Bill allowing ministers to choose their own legal watchdogs progresses

The Israeli bill’s opponents say it will get rid of checks and balances on the ministers.

By
November 8, 2017 20:25
1 minute read.
MK Amir Ohana

MK Amir Ohana. (photo credit: MARC ISRAEL SELLEM/THE JERUSALEM POST)

 
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Legislation that would turn the position of legal adviser to government ministers into a political appointment passed a preliminary reading in the Knesset on Wednesday.

The measure’s proponents, including Likud MK Amir Ohana, who drafted it, say it will allow for better governance, because ministers will have fewer obstacles to implementing their policies. The bill’s opponents say it will get rid of checks and balances on the ministers.

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Ohana said that bureaucrats tried to pressure him and sabotage the bill.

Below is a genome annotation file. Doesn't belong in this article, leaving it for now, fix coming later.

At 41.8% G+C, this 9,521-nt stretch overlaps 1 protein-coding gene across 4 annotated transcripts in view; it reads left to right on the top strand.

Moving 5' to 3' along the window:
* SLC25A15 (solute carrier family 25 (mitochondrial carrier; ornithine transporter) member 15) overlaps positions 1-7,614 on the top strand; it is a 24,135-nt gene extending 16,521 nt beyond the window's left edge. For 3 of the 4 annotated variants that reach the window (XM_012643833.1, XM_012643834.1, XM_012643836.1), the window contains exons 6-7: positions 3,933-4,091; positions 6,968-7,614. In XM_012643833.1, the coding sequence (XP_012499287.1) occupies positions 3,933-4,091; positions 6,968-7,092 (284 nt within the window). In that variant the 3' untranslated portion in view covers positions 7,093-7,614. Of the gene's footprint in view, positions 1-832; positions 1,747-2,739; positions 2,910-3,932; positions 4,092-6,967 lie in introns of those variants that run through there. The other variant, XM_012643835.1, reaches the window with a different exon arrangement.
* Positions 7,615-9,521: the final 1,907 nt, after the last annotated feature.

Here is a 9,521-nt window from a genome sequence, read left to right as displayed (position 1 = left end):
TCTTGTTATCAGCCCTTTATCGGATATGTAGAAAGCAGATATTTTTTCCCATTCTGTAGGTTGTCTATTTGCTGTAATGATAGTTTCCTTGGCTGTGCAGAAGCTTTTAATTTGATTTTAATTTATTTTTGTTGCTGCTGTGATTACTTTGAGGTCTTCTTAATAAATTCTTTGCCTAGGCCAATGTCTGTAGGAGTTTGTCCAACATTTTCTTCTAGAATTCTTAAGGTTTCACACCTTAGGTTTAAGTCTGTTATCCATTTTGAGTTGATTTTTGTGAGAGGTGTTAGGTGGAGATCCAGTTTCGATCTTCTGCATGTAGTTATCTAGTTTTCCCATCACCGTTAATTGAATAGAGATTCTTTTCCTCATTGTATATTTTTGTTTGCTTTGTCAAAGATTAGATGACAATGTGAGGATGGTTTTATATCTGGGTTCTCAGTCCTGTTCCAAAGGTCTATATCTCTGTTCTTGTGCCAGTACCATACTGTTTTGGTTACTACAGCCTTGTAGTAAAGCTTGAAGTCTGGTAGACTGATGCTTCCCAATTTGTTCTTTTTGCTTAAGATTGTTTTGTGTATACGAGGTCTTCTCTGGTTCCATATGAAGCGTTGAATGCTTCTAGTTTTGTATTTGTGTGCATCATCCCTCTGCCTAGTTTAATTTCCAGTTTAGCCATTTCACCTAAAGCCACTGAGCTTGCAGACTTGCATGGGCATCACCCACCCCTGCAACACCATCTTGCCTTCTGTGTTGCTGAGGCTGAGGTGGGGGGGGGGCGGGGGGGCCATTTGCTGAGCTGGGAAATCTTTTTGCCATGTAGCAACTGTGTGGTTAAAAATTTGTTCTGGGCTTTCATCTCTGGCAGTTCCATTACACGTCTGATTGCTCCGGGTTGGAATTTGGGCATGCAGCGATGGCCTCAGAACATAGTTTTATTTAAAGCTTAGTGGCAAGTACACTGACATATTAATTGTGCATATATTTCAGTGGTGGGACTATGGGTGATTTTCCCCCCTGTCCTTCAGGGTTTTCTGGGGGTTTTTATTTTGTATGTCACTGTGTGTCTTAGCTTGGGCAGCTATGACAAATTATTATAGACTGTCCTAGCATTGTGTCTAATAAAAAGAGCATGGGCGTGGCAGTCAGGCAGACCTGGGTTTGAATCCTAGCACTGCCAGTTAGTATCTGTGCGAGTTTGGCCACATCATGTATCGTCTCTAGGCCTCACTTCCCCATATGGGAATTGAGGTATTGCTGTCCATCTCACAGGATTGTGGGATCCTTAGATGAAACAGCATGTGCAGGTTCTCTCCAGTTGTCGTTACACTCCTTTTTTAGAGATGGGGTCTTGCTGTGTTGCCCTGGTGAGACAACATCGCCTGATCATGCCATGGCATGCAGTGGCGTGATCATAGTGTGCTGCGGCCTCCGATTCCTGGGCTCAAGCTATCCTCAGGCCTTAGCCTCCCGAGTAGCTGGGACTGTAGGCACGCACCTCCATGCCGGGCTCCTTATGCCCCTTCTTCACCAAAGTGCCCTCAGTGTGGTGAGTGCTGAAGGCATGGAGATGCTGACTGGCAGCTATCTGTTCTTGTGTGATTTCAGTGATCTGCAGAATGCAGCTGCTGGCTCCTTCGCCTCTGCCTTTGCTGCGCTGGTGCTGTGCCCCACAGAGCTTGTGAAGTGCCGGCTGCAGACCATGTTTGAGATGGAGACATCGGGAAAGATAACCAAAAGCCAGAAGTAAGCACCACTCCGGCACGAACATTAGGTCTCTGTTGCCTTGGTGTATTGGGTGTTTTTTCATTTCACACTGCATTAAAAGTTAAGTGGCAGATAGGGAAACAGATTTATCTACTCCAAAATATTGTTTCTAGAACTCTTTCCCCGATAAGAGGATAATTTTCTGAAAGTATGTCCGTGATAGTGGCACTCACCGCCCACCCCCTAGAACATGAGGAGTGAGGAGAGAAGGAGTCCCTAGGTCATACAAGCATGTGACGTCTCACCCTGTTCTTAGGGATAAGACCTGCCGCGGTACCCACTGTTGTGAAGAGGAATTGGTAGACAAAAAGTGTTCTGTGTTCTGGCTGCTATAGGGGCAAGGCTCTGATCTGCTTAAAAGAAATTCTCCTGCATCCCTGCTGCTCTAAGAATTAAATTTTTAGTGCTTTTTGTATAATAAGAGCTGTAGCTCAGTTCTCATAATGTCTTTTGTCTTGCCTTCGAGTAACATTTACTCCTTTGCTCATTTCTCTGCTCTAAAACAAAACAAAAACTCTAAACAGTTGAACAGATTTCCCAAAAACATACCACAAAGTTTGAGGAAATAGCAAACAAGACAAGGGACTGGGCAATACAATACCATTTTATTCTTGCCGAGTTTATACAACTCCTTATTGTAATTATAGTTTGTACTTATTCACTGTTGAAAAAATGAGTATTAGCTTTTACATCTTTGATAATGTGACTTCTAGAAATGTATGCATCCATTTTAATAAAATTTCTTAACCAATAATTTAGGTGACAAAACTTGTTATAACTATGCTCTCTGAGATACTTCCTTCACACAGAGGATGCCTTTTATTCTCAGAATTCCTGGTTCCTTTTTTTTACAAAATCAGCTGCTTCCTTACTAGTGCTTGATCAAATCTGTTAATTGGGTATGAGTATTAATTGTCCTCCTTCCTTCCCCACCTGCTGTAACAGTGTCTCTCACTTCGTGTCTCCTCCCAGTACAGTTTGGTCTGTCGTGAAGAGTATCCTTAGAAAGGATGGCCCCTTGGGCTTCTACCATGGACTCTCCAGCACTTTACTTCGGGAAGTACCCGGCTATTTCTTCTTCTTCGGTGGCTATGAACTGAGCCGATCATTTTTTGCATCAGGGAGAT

“This a bill that cancels the ‘super-ministers,’ the legal advisers to the ministries who can, if they want, sabotage, torpedo and prevent the minister from reaching his goals, and use the excuse of rule of law,” he said, presenting his bill to the Knesset. “In this kingdom, the legal advisers are the rulers, who do as they see fit.”

Ohana said that in most cases, different legal experts have different opinions on policies, and it’s not an obvious case about what is illegal or not.

Zionist Union MK Nachman Shai came out against the bill, saying that the government is trying to destroy the legal system and democracy.

“It started with the Supreme Court, and now it’s anything with the word “legal” connected to it,” he said. “Now they’re going against legal advisers, because they do not totally fulfill the ministers’ will. Maybe they’re [the advisers] thinking of the good of the public and legal limitations [on ministers’ actions]? Are those irrelevant?”

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